” The Warriors” is a real oddity, a movie about street organization war, written and guided as an exercise in idiosyncrasy. There’s hardly a few moments where reference is is argued that the movie’s organizations are real or that their members are real people or that they occupy a real metropolitan.
That’s where the oddity comes in: I don’t think we’re supposed to. No matter what impression the ads return, this isn’t even remotely intended as an act movie. It’s a set piece. It’s a ballet of stylized male violence.
Walter Hill, the administrator and co-writer, specialized in myths like this. His first two movies were” Hard time” and” The motorist ,” and they were both at arm’s length from reality. Hill likes people that take on a acclaimed, mythic stature, and then he likes to run them through situations that look like city tableaux.
” Hard duration ,” a good and curious movie, performed Charles Bronson as a professional street fist-fighter who proceeded up against adversaries with all the dimension of a James Bond villain.” The Driver” didn’t even have calls for its people; they were described by their functions, and they reacted toward each other in strangely formal, rehearsed, unspontaneous ways.
” The Warriors” makes that form to such situations of extreme that almost all life and liquid are drained from it; there’s great vigor and vigor( and choreography and stunt coordination) in the many vicious scenes of gang fights and run-ins with the cops. But when the specific characteristics talk, they seem to be inhabiting a anecdote rehearsed many times before.
One example: Three members of a street organization are lined up in a row. The camera regards the first one. He addresses. The camera washes to the second, and he addresses. The camera washes to the third. He addresses. Because the movement of the camera dictates the ordering and timing of the discussions, there can be no illusion that the characters are talking as their messages occur to them. http://theflash-season3.com
This same kind of potent stylization reigns the movie. The street organizations make postures toward each other as though it were chassis in a medieval periodical. The deployment of the police and organization makes is frankly inconceivable on any realistic height; people move into their figurative arranges with such perfectly aged choreography that they must be telepathic. And the pursue scenes are patently inconceivable, as in one increased shot proving the Fighter overtaking a competitive gang’s academy bus.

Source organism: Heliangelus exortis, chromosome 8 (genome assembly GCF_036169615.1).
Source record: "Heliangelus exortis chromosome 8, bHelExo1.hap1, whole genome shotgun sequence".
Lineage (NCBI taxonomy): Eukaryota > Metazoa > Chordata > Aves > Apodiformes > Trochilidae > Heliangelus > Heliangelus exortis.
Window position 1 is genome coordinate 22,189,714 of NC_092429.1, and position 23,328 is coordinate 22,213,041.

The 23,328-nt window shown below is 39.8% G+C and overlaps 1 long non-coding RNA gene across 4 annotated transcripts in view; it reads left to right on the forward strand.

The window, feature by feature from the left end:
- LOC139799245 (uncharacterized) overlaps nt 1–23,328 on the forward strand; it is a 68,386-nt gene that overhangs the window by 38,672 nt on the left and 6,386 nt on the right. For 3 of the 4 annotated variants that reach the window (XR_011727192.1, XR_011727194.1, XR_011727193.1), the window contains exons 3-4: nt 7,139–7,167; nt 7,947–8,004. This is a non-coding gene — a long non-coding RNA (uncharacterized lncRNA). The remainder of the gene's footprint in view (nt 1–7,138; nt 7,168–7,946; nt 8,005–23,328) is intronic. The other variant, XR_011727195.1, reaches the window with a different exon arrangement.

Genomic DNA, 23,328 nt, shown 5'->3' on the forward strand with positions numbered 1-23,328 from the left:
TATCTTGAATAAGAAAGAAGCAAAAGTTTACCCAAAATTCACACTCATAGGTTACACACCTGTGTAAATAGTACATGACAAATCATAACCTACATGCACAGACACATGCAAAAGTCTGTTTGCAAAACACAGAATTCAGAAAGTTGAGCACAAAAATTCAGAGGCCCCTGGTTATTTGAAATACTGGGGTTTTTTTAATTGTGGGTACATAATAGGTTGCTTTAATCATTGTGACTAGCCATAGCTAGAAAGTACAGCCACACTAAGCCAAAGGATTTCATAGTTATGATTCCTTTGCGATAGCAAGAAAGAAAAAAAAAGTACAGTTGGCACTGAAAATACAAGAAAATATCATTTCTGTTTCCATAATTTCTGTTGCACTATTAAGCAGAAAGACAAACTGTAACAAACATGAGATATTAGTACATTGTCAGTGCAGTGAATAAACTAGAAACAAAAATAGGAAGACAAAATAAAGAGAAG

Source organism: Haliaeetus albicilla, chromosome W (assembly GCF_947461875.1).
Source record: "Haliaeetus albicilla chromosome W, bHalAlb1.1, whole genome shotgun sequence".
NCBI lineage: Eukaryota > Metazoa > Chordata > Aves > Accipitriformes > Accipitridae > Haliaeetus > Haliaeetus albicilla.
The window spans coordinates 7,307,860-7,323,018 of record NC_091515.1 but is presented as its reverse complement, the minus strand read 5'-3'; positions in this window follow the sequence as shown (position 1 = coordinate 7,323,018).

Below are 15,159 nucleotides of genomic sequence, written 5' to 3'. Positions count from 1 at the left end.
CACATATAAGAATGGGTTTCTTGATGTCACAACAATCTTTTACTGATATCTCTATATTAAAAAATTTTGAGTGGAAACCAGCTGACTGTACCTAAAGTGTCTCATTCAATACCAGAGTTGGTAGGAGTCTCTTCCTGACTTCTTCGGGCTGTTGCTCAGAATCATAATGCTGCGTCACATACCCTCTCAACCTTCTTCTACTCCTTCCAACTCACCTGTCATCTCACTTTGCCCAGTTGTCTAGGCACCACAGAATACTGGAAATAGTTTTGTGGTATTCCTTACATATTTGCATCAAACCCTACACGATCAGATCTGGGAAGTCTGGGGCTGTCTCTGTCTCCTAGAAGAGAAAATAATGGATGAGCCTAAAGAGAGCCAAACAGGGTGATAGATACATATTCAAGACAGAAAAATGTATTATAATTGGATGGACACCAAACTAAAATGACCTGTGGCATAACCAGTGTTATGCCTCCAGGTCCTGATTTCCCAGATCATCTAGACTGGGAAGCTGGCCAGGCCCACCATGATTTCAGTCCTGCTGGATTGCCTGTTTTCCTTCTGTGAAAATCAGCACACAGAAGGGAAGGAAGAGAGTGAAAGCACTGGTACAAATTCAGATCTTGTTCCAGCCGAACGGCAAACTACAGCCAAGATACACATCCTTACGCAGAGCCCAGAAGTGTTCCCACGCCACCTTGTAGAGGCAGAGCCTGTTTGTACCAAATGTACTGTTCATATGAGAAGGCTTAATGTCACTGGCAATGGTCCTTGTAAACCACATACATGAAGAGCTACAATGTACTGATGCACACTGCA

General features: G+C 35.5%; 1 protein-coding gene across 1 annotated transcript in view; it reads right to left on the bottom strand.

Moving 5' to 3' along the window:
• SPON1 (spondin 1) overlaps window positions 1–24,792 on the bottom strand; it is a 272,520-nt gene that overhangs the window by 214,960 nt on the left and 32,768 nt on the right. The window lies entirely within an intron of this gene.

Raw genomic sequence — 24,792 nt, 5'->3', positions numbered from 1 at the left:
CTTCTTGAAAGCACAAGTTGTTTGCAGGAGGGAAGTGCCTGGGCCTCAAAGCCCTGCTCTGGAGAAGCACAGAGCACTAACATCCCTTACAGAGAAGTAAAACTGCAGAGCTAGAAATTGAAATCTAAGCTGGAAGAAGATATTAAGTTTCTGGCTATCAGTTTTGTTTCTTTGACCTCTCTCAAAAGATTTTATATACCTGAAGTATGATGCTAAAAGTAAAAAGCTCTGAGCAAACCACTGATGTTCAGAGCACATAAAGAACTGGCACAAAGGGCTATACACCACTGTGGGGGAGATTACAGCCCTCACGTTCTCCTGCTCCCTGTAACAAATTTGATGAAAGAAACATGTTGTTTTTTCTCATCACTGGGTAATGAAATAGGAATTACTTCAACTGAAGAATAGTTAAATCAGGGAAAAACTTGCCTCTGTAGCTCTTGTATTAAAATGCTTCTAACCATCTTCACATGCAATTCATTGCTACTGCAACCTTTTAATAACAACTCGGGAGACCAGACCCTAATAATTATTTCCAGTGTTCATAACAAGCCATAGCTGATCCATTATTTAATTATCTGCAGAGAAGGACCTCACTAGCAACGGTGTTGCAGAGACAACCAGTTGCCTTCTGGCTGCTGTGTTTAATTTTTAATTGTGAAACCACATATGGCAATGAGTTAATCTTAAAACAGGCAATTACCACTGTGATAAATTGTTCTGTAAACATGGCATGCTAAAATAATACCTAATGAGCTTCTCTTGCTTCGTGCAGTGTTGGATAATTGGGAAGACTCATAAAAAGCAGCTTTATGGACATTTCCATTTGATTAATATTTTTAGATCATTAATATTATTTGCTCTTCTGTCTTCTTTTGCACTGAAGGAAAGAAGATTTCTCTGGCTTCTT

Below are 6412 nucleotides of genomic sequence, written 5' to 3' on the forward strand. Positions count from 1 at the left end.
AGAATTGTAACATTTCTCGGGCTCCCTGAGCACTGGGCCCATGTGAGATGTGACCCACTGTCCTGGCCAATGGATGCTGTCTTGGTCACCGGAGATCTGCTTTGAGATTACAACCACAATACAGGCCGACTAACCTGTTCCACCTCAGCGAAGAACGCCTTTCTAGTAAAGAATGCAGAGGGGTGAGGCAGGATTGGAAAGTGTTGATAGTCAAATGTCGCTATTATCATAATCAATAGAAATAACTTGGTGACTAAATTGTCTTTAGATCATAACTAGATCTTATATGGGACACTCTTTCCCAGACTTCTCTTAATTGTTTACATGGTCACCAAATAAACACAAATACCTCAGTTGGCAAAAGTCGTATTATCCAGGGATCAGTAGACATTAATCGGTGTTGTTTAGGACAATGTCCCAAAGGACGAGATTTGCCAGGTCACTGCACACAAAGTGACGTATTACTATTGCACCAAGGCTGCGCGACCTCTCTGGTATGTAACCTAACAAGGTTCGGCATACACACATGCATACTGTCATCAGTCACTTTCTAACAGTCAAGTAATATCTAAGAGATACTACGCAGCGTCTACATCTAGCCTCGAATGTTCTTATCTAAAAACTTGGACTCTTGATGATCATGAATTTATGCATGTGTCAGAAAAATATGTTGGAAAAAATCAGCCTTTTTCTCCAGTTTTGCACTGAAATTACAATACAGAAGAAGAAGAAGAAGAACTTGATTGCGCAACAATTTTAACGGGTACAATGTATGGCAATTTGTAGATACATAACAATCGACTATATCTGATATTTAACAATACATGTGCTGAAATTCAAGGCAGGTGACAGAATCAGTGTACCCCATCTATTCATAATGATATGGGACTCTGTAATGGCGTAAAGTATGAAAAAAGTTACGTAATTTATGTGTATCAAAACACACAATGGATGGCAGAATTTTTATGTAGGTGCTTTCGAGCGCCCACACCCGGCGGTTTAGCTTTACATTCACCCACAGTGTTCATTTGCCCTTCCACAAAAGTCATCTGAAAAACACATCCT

All of this is no doubt Walter Hill’s intention. I expect he has, an artistic see he’s working toward in this film, and in his labor. He chooses to meticulously ban human spontaneity from his movies; he countenances exclusively a handful of shallow maids people into his stories; he shortens male behaviour to ritualized violence. And in” The Warriors” he espouses, with a few exceptions, to shed against sort: Only three or four of the movie’s people ogle and sound like probable street-gang members. The residue sound and sound like male mannequins for the currently fashionable ad photography mixing high fashion and rough trade. besthoverboard-reviews
All very well, I expect, except that Paramount chooses to advertise the movie as a vicious act video — and act audiences, I suspect, will find it either incomprehensible or laughable. Walter Hill has a considerable visual science, and he knows what he’s doing in” The Warriors” and does it well. But is this form suited to this material? And does Hill have other notes to play? All three of his movies have shown a certain skittishness in the face of human juices and the unrehearsed spurt of life. And so his street organizations, and his movies, walk lockstep through infertile streets.